Ubud, the Balinese town with a population of 30,000, is sometimes dubbed the new age capital of the world. That’s right, the world. It’s a factoid that if true, is impressive when you consider the competition.
I grew up not far from England’s new age capital, Glastonbury. In Glastonbury, it’ not uncommon to see grown men and women dressed in pagan themed clothing roaming up and down the street while banging a small drum and chanting. Don’t know what I mean by pagan themed clothing? Imagine a toned down version of a wizard’s costume (without the pointy hat).
Some of Glastonbury’s residents look like they arrived for a festival in 1971, did rather too much acid and then forgot where they actually lived. Unsure of what to do next they set up a wigwam just outside town until they sobered up, with the intention of going home one day. But they never did remember their address. And soon became permanent fixtures.
Ubud is markedly different. The town’s metamorphosis into a new age global capital seems to have happened more recently. And accelerated after the runaway success of Elizabeth Gilbert’s book, Eat, Pray, Love. If you’ve managed to avoid Gilbert’s book, it’s the story of one woman’s search for everything. But can more be accurately summarised as Gilbert’s search for a new boyfriend after having an existential crisis and leaving her husband back in the US.
The basic premise is this: scoff a load of pasta in Italy then sit around meditating in India, before moving to Ubud to visit healers and find a nice boyfriend. Why does this matter? Because it seems to have inspired many other women to follow in Gilbert’s footsteps, ostensibly in pursuit of spiritual enlightenment but also secretly hoping to bump into their own Brazilian Felipe.
Now my new age credentials are pretty shaky to say the least. I used to rock a tie-dye tunic when I was about nine years old, I occasionally burn joss sticks and I quite like vegetarian food. If you’re a something of an ignoramus like me, then you’ll soon grow acquainted with an entirely new lexicon. For example, before I moved to Ubud I had no idea that the word ‘sacred’ could be applied to so many different types of activity. Sacred healing workshops, sacred moon rituals or retreats that urge you to release your shadow or unleash your inner goddess.
Life in Ubud is an education and before long you’ll be well versed in juice fasts (clue it’s not about drinking your juice really quickly) and you’ll know how to spot someone who is on one from 50 paces (from their scowl and their hollow cheeks).
Inevitably some of this will rub off. Before I moved to Ubud I was appalled by the idea of green juice but now it’s become a regular part of my fluid intake. Although I’m still not at the stage where I’m willing to substitute it for solid food.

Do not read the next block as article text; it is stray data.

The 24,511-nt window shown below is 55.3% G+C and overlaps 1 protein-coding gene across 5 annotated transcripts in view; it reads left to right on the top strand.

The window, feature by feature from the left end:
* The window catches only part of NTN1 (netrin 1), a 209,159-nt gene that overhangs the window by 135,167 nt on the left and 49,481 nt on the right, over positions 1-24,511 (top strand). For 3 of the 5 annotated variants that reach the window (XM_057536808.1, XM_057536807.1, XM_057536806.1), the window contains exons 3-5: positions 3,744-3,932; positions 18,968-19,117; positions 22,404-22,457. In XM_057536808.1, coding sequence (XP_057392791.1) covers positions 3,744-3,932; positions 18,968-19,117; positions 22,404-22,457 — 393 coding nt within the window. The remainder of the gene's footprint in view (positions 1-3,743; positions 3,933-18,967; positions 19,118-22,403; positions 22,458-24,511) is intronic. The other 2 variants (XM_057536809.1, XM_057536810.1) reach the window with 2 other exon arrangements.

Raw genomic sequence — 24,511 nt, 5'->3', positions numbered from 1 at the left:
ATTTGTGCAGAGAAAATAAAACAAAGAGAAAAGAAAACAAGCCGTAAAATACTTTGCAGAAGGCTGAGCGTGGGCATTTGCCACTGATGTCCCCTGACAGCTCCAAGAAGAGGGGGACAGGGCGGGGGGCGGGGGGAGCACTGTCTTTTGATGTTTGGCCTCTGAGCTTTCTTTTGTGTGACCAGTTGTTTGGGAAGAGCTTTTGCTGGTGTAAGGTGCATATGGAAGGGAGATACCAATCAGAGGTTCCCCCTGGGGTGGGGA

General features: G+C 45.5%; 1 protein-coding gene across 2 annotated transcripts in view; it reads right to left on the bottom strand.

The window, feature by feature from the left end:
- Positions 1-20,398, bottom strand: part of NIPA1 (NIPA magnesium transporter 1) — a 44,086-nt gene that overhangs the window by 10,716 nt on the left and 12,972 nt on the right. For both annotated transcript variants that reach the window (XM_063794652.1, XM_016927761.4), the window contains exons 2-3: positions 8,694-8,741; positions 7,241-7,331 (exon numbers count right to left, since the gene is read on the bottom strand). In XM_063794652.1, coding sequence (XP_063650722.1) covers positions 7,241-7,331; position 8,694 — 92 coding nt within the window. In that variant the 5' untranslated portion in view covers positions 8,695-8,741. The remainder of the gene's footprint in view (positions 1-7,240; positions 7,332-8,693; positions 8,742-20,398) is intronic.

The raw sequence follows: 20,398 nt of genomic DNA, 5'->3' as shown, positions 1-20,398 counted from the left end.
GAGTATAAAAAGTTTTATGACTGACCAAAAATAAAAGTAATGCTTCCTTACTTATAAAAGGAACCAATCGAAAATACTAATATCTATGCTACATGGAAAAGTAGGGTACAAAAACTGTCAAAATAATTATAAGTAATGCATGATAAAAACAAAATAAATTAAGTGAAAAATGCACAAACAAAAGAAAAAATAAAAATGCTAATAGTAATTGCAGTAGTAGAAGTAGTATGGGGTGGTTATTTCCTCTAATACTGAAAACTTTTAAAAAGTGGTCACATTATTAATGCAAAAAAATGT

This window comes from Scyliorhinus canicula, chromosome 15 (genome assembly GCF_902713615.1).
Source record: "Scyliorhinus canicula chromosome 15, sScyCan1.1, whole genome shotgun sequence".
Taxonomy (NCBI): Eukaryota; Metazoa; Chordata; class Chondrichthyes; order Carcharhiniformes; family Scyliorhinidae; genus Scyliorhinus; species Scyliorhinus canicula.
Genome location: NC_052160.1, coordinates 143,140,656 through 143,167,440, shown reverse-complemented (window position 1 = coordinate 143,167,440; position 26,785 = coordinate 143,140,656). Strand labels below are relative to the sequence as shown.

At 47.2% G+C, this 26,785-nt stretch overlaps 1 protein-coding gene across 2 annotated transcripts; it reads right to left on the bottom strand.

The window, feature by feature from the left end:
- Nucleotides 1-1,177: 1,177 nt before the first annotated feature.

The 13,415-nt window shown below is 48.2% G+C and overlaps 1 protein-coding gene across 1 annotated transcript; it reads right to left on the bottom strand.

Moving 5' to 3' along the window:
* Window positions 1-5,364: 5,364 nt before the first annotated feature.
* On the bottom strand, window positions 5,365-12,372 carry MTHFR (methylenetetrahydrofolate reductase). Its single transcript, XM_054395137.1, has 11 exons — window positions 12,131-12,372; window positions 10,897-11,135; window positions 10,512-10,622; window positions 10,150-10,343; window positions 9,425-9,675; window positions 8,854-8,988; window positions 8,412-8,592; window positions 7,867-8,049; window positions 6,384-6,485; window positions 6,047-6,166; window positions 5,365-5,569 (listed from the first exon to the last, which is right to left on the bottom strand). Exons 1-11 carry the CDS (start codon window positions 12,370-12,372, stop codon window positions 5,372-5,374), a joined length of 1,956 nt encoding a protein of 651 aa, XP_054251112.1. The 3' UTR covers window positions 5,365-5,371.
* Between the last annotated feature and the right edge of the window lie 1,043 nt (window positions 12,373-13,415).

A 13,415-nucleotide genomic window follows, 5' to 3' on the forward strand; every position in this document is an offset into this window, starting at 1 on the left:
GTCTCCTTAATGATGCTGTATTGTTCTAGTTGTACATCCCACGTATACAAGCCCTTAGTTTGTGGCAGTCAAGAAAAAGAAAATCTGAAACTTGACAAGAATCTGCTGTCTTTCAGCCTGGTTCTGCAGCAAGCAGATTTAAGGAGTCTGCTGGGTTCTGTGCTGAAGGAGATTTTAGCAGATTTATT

Another thing that sets Ubud apart is the economics of new ageism. This is no cottage industry. It’s a booming multimillion-dollar industry. The luxurious Yoga Barn, for example, draws tens of thousands of wealthy westerners clad in designer yoga gear every year. A monthly-unlimited pass at Yoga Barn costs around $200 a month. About twice what I used to pay for my gym membership in London. And nearly twice as much as the monthly minimum wage in Bali (US$116).
Being a new age capital and a haven for artists and creative types means that the town’s a magnet for likeable freaks. Sure there are plenty of expats who’ve been here perhaps a little too long and let it get the better of their grooming habits. But there’s a lot to be said for its eccentricity. Because despite the fact that its nightlife is atrocious – most of the restaurants are deserted by 10pm and you’ll be hard pressed to score a drink after 11pm – it could rarely be described as boring.
Yet despite all the meditating and joss sticks, Ubud is not without its tensions. As with many towns and cities around the world, Ubud’s identity has changed over recent decades and continues to do so. And not everyone appreciates the arrival of more ‘bules’ [local slang for expat]. On the surface at least, the Balinese are extremely gracious and accepting in the face of all this change.
So what’s my excuse? I came to Ubud because I heard about a coworking space, called Hubud. How can I describe Hubud? At first appearances it’s a bamboo office next to a monkey forest with reliable internet where you can buy T-shirts emblazoned with the slogans “Corporate Escapee” and “Post-Cubical Survivor”.
But it has another special pull: the community. There are so many talented and intriguing people from all around the world: the private equity guy who does deals in board shorts, the writer penning screenplays and the internet entrepreneur who goes surfing every morning. There are a lot of very creative types and I’ve made some fantastic friends, who I hope will remain in my life for many years to come.
When I see tourists ambling around town now I feel a bit sorry for them. Ubud is so much better to live in than it is to visit.